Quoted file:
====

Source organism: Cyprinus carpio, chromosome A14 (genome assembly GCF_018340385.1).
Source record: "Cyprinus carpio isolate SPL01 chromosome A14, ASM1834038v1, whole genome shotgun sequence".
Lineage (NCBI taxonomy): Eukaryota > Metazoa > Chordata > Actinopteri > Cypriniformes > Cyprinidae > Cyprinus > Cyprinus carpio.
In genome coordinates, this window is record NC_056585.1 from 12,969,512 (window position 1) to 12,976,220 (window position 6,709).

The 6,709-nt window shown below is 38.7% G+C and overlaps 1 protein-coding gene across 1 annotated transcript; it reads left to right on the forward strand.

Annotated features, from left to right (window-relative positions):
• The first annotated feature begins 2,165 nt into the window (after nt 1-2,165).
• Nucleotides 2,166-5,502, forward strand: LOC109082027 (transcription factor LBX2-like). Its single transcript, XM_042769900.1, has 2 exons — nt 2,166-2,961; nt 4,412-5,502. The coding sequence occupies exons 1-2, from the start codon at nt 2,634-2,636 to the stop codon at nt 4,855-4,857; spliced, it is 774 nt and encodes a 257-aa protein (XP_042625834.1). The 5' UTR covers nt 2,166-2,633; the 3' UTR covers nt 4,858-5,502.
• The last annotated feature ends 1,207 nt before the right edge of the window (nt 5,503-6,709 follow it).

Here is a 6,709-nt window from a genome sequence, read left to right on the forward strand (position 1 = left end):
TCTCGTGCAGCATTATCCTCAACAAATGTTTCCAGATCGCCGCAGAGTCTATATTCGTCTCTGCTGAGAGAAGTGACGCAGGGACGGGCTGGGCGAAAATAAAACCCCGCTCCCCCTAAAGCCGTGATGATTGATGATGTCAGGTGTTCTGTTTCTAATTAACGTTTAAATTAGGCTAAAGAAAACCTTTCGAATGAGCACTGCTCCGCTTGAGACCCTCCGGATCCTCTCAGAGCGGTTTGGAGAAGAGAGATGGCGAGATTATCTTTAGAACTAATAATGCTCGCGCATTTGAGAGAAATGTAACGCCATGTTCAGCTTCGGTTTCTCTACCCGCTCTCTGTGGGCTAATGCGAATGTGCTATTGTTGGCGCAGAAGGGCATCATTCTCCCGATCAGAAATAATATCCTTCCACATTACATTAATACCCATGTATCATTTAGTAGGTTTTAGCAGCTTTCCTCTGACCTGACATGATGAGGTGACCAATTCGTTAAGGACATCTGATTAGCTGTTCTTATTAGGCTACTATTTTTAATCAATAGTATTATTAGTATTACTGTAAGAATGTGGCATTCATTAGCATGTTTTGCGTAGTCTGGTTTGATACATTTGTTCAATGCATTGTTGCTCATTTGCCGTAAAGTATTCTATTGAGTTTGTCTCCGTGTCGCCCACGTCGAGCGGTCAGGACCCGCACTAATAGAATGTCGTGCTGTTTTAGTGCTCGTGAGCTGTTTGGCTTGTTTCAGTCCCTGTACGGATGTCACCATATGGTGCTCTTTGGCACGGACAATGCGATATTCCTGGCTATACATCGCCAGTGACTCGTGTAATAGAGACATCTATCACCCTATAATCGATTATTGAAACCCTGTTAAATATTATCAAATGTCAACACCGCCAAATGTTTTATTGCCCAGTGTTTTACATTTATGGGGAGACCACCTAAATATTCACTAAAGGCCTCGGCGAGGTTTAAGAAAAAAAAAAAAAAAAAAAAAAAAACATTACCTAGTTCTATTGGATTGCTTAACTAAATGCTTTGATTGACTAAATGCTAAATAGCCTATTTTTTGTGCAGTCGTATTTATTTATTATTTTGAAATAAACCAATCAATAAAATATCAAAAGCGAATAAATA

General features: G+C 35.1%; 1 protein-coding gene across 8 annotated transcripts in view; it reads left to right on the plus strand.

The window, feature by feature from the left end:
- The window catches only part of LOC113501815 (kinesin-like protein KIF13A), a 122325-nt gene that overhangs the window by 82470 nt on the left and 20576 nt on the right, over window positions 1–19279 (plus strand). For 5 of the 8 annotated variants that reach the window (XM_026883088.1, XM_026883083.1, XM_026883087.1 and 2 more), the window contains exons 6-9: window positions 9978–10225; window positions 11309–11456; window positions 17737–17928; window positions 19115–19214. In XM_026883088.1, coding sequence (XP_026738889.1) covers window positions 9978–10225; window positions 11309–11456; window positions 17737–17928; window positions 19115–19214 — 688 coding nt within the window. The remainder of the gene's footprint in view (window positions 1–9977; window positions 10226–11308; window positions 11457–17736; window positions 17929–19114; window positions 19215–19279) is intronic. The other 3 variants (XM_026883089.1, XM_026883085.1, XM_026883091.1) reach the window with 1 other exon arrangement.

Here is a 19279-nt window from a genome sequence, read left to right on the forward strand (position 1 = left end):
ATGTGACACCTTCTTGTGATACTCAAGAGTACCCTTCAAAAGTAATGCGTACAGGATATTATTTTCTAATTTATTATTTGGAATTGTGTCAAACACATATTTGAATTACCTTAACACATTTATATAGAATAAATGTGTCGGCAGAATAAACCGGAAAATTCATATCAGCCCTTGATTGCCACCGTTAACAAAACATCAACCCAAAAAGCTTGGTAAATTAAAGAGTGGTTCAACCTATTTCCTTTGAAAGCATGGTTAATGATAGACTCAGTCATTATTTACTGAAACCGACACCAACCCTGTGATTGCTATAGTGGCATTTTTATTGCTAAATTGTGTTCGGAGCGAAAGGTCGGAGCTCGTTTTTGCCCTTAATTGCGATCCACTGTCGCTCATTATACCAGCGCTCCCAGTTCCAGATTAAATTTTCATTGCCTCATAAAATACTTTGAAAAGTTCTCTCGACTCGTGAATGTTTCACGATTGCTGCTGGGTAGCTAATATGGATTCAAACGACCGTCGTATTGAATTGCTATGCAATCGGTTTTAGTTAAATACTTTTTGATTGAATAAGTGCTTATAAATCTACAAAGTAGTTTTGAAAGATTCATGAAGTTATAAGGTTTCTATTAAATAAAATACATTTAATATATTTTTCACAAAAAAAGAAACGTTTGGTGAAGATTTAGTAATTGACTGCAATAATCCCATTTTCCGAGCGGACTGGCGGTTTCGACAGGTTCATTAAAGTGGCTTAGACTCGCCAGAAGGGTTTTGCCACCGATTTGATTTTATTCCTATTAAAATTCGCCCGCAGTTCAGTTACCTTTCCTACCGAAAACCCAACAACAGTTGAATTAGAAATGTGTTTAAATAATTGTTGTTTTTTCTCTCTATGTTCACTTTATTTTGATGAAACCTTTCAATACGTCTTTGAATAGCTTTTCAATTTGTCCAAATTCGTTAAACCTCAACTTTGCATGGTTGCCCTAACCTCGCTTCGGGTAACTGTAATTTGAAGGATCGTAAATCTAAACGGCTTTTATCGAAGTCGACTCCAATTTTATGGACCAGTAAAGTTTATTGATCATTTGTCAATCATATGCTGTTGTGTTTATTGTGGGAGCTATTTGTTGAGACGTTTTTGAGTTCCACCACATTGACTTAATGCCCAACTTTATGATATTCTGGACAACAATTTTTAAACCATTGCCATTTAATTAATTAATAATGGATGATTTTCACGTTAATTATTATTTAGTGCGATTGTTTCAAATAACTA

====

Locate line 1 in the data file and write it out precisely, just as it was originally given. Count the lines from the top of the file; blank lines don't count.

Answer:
Source organism: Cyprinus carpio, chromosome A14 (genome assembly GCF_018340385.1).